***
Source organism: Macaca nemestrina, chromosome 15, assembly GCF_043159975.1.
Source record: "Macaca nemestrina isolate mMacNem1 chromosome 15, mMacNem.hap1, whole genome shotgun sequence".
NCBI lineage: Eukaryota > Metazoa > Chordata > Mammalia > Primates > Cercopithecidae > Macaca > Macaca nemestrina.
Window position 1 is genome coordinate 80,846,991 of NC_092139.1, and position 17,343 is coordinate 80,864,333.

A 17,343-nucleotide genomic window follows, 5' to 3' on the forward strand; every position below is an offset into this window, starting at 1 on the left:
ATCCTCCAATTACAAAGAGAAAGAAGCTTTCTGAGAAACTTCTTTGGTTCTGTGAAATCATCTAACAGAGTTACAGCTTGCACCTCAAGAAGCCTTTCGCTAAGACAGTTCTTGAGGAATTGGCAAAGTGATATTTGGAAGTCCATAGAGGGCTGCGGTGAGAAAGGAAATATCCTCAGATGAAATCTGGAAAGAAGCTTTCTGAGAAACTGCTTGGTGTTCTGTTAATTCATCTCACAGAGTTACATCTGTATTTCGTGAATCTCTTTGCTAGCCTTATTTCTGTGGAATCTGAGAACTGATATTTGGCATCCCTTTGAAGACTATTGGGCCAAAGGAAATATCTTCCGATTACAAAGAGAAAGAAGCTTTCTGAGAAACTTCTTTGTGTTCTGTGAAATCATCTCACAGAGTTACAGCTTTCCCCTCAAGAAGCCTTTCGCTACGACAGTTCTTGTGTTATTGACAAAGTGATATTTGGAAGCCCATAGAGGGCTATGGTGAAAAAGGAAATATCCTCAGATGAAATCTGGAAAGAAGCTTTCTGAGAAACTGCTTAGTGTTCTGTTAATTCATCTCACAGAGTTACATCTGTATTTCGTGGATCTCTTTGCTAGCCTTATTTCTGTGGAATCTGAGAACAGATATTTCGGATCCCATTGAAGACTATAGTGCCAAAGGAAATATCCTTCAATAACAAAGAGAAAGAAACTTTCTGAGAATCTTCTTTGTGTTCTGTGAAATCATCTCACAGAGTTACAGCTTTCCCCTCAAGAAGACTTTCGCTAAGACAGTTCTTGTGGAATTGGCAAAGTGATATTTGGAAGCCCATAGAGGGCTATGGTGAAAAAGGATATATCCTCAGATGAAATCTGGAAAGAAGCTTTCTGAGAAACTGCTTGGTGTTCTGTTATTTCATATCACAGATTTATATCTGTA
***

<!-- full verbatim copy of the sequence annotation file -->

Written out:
Source organism: Macaca nemestrina, chromosome 15, assembly GCF_043159975.1.
Source record: "Macaca nemestrina isolate mMacNem1 chromosome 15, mMacNem.hap1, whole genome shotgun sequence".
NCBI lineage: Eukaryota > Metazoa > Chordata > Mammalia > Primates > Cercopithecidae > Macaca > Macaca nemestrina.
Window position 1 is genome coordinate 80,846,991 of NC_092139.1, and position 17,343 is coordinate 80,864,333.

A 17,343-nucleotide genomic window follows, 5' to 3' on the forward strand; every position below is an offset into this window, starting at 1 on the left:
ATCCTCCAATTACAAAGAGAAAGAAGCTTTCTGAGAAACTTCTTTGGTTCTGTGAAATCATCTAACAGAGTTACAGCTTGCACCTCAAGAAGCCTTTCGCTAAGACAGTTCTTGAGGAATTGGCAAAGTGATATTTGGAAGTCCATAGAGGGCTGCGGTGAGAAAGGAAATATCCTCAGATGAAATCTGGAAAGAAGCTTTCTGAGAAACTGCTTGGTGTTCTGTTAATTCATCTCACAGAGTTACATCTGTATTTCGTGAATCTCTTTGCTAGCCTTATTTCTGTGGAATCTGAGAACTGATATTTGGCATCCCTTTGAAGACTATTGGGCCAAAGGAAATATCTTCCGATTACAAAGAGAAAGAAGCTTTCTGAGAAACTTCTTTGTGTTCTGTGAAATCATCTCACAGAGTTACAGCTTTCCCCTCAAGAAGCCTTTCGCTACGACAGTTCTTGTGTTATTGACAAAGTGATATTTGGAAGCCCATAGAGGGCTATGGTGAAAAAGGAAATATCCTCAGATGAAATCTGGAAAGAAGCTTTCTGAGAAACTGCTTAGTGTTCTGTTAATTCATCTCACAGAGTTACATCTGTATTTCGTGGATCTCTTTGCTAGCCTTATTTCTGTGGAATCTGAGAACAGATATTTCGGATCCCATTGAAGACTATAGTGCCAAAGGAAATATCCTTCAATAACAAAGAGAAAGAAACTTTCTGAGAATCTTCTTTGTGTTCTGTGAAATCATCTCACAGAGTTACAGCTTTCCCCTCAAGAAGACTTTCGCTAAGACAGTTCTTGTGGAATTGGCAAAGTGATATTTGGAAGCCCATAGAGGGCTATGGTGAAAAAGGATATATCCTCAGATGAAATCTGGAAAGAAGCTTTCTGAGAAACTGCTTGGTGTTCTGTTATTTCATATCACAGATTTATATCTGTA